Friday, March 16, 2012

Subsidiarity and Cooperation

Here is another post I really enjoyed from Catholic Moral Theology.

The principle of subsidiarity may be among the most controversial topics of the doctrine of Catholic Social Teaching because it is often used by both the left and the right to justify either small government or big government.

I prefer Meghan Clark's interpretation, that it is a two-sided coin. We need a system of governance that allows for the common good with multiple levels of institutions and associations working together for that common good. We cannot rely only on big government, nor can we rely only on small government. It is clear that there are proper functions belonging to each, but that most functions necessary for the common good require cooperation from all levels--individuals, families, local governments and private associations all the way to national government and international associations.

Here is Meghan's full article: Subsidiarity is a Two-sided Coin

Here are some highlights:
As a Catholic moral theologian, I must confess that the principle of subsidiarity is perhaps one of the most crucial and most misunderstood in Catholic social teaching. According to the principle of subsidiarity, decisions should be made at the lowest level possible and the highest level necessary. Subsidiarity is crucial because it has applications in just about every aspect of moral life. In medical ethics, subsidiarity helps guide decision-making. In social ethics, subsidiarity helps us prudentially judge not only decision-making but allocation of resources. Subsidiarity is an effort at balancing the many necessary levels of society – and at its best, the principle of subsidiarity navigates the allocation of resources by higher levels of society to support engagement and decision making by the lower levels. Despite how often it is stated – subsidiarity does NOT mean smaller is better.

The principle of subsidiarity is about the well-ordered society directed towards the common good and this requires the state, individuals, institutions, civil organizations and churches all work together in civil society (paragraph 56: “Both sides must work together in harmony, and their respective efforts must be proportioned to the needs of the common good in the prevailing circumstances and conditions of human life.”). Government in Catholic social teaching is not simply a necessary evil, government has a positive role in society – and here I would insert both federal and state governments as having their proper place.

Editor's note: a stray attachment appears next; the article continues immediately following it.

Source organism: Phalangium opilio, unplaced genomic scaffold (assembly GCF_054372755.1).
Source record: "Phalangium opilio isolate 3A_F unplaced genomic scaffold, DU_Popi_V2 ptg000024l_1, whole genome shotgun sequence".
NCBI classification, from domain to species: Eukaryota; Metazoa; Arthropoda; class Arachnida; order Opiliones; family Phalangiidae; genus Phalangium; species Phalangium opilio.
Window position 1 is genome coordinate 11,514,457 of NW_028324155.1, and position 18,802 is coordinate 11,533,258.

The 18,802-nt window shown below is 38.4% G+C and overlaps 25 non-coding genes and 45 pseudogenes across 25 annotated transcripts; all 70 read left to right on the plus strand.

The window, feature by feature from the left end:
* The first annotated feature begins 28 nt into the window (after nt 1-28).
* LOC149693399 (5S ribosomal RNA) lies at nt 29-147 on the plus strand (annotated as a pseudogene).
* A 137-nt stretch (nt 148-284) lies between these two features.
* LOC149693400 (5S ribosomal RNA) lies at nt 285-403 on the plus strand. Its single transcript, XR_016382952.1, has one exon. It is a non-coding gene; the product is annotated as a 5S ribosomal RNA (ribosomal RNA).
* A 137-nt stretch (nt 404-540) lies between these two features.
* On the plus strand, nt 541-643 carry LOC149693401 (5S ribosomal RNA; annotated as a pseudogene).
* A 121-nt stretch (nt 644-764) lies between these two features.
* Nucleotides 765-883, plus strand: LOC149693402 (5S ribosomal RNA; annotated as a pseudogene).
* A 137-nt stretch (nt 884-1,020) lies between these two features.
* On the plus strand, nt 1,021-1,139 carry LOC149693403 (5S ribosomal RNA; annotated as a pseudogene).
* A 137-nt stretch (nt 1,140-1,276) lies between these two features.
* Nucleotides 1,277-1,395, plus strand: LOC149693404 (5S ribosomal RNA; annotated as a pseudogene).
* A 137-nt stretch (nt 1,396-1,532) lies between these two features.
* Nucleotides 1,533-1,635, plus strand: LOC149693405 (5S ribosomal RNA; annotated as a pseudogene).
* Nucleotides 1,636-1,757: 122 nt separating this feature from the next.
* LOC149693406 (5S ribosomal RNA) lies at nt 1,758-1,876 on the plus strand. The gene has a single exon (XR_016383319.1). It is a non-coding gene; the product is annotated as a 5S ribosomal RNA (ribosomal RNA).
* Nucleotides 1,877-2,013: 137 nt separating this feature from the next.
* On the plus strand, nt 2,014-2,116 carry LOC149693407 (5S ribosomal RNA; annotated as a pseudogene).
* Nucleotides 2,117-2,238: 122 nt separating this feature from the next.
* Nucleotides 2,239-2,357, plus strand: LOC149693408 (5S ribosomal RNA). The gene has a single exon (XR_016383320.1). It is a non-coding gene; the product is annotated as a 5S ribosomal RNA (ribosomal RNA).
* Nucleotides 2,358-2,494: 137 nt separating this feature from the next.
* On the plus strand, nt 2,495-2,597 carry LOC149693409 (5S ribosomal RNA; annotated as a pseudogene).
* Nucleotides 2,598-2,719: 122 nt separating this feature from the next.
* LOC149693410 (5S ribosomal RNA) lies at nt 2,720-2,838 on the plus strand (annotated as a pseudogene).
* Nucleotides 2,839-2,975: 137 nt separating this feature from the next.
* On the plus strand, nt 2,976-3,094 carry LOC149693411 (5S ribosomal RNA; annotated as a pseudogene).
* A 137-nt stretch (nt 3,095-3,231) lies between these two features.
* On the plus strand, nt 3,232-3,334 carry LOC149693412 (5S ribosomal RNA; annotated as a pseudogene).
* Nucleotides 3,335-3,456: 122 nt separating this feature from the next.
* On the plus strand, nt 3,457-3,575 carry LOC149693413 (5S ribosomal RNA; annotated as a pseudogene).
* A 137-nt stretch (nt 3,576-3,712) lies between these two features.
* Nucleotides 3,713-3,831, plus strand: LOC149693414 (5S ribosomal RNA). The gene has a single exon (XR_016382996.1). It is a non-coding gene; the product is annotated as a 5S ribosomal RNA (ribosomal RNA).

The fundamental goal here is the common good. Thus, Catholic social teaching’s principle of subsidiarity actually includes within it a strong sense of the responsibility of the government for creating the conditions of human flourishing.

Participation at all levels is crucial for both subsidiarity and solidarity. A distinctive element of Catholic social thought is that the community and the government have a responsibility to actively promote the necessary conditions to support those families.

In CST, subsidiarity is a two-sided coin – the state has the responsibility to respect and promote the many levels of society. This means that the higher orders have the right and responsibility to intervene when necessary (And why it is not a violation of subsidiarity for CST to call for greater global governance as John XXIII and Benedict XVI have in both 1963 and 2012). That said – government programs must be evaluated for their effectiveness and necessity. This is why I previously wrote about why the new poverty measures including the supplemental measure were so important – they provide us with necessary data to evaluate the effectiveness of programs like SNAP (Supplemental Nutrition Assistance Program).

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